The Mach-Zehnder interferometer sensors 28-30 provide output signals to optical fibers 50-52, respectively. The optical fibers 50-52 are arranged to provide optical signals to the detectors 16-18, respectively. The detectors 16-18 are connected to a demodulator 56. The Mach-Zehnder interferometer sensors 25-27 provide output signals to optical couplers 60-62, respectively. The optical couplers 60-62 couple the output signals from the Mach-Zehnder interferometer sensors 25-27 into the optical fibers 50-52, respectively, so that these output signals are also input to the detectors 16-18, respectively.

The Mach-Zehnder interferometer sensors 25-30 may be substantially identical. Therefore, only the Mach-Zehnder interferometer sensor 25 is described in detail. The reference numerals for components of the Mach-Zehnder interferometer sensor 25 end with the letter “a.” The remaining Mach-Zehnder interferometer sensors 26-30 have reference numerals that end with the letters b-f, respectively.

The Mach-Zehnder interferometer sensor 25 includes a pair of optical couplers 70 a and 72 a each arranged to couple light between a pair of optical fibers 74 a and 76 a. The optical fibers 74 a and 76 a include portions wound around corresponding mandrels 78 a and 80 a, respectively. The coupler 34 couples light from the optical fiber 32 into the optical fiber 74 a. The coupler 70 a divides the light between the optical fibers 74 a and 76 a. The coupler 72 a combines the light that has propagated in the optical fibers 74 a and 76 a. The combined light beams are then input to the fiber 50 via the coupler 60. The combined light beams produce an interference pattern that indicates the phase difference between light guided by the optical fibers 74 a and 76 a between the two couplers 70 a and 72 a. The phase difference can be used to monitor acoustic pressure, for example, where each sensor is located.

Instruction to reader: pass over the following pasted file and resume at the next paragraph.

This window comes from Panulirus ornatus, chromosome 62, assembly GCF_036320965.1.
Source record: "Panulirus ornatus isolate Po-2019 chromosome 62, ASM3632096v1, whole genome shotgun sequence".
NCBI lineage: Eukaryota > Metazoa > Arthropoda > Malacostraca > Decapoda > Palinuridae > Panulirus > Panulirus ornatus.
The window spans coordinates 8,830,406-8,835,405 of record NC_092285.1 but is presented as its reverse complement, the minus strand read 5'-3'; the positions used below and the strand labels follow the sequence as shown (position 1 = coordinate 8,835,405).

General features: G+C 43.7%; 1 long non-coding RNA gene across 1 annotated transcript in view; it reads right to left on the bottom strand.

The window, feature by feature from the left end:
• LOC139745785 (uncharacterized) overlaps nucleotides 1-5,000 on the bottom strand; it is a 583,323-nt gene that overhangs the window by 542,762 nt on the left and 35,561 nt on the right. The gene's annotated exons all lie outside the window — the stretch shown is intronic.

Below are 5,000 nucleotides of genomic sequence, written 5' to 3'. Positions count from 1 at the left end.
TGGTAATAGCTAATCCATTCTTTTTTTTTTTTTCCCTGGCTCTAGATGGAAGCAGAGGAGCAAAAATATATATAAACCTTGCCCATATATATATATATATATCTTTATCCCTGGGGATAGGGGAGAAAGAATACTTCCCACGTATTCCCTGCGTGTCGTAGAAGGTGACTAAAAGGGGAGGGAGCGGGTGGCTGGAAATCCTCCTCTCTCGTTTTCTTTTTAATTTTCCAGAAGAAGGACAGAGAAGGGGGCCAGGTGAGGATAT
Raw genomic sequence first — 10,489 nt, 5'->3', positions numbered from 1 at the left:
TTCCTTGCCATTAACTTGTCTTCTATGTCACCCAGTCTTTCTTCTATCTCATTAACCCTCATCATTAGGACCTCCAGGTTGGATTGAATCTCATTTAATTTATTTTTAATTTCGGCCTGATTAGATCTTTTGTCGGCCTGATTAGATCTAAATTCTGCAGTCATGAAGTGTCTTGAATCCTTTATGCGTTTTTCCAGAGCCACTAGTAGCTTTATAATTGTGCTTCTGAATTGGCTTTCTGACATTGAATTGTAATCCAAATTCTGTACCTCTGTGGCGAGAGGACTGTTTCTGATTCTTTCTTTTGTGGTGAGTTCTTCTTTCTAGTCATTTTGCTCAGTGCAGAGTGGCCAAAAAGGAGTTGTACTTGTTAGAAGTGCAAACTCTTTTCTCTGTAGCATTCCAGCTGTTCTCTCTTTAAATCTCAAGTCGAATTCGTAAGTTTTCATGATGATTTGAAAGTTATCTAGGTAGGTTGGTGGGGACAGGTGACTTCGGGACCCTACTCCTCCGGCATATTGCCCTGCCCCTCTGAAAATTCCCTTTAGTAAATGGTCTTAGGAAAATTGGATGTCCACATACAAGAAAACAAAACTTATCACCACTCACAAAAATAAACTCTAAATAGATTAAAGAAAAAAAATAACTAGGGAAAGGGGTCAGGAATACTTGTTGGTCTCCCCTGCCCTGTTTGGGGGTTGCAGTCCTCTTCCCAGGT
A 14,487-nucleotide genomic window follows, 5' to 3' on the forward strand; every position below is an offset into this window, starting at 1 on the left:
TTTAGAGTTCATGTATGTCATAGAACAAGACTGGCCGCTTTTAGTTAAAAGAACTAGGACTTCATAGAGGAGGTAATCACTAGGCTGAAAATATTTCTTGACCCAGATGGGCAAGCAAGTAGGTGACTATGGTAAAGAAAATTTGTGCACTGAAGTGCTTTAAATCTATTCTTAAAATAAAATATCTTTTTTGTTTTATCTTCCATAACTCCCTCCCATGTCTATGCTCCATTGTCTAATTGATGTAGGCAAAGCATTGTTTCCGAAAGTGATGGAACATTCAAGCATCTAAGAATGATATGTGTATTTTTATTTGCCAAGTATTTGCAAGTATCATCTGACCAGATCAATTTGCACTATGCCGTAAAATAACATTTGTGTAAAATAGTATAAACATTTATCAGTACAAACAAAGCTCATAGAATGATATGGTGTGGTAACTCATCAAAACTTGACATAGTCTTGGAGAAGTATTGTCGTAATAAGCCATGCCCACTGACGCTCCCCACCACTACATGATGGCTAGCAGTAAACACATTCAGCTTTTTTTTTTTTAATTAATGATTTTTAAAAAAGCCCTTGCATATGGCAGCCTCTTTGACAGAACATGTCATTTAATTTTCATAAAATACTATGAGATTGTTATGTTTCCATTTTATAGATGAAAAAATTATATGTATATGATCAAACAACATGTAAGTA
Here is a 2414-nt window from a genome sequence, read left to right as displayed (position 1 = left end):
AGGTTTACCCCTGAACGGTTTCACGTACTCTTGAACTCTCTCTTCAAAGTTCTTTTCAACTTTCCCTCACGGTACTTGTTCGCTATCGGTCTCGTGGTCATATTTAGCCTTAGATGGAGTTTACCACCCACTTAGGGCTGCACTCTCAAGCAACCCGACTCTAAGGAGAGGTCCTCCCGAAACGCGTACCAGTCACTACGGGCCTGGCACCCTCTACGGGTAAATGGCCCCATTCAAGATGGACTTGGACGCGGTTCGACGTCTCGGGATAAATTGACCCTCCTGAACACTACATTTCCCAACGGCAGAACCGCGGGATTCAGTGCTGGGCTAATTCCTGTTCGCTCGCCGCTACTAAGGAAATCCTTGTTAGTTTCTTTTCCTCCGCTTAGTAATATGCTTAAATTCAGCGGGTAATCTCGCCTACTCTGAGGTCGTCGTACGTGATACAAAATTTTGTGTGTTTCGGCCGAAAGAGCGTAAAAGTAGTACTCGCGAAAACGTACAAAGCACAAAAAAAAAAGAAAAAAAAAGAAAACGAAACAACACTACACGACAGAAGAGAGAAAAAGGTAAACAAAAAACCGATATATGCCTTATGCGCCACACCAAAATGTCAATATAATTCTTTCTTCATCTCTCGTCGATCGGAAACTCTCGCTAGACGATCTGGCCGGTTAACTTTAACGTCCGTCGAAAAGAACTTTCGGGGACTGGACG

The demodulator 56 receives electrical signals from the photodetectors 16-18 and then produces electrical signals that indicate the two terms Q and I that are processed to determine the phase shift for each of the sensors 25-30.

A pair of voltage sources 84 and 86 are connected to the phase modulators 22 and 20, respectively. Voltage sources 84 and 86 are connected to demodulator 56 via corresponding feedback loops. Using the feedback, the voltage applied to the phase modulator 22 by the voltage source 84 is adjusted using the algorithm described below and illustrated in the flow chart of FIG. 2 to control the modulation depth of the phase modulator 22 such that the ratio Q/I is 1.0 for one selected sensor, for example, the sensor 25. The voltage applied to the phase modulator 20 by the voltage source 86 is similarly adjusted to control the modulation depth of the phase modulator 20 such that the ratio Q/I is 1.0 for another selected sensor, for example, the sensor 28. If the other sensors 26, 27, 29 and 30 are similar to the sensors 25 and 28, then adjusting the phase modulator voltages to normalize the signal terms Q and I for the sensors 25 and 28 will ordinarily cause the signal terms Q and I from all sensors in the array to be approximately normalized. The signal terms Q and I for the remaining sensors in the array are then completely normalized using the algorithm illustrated in the flow chart of FIG. 2.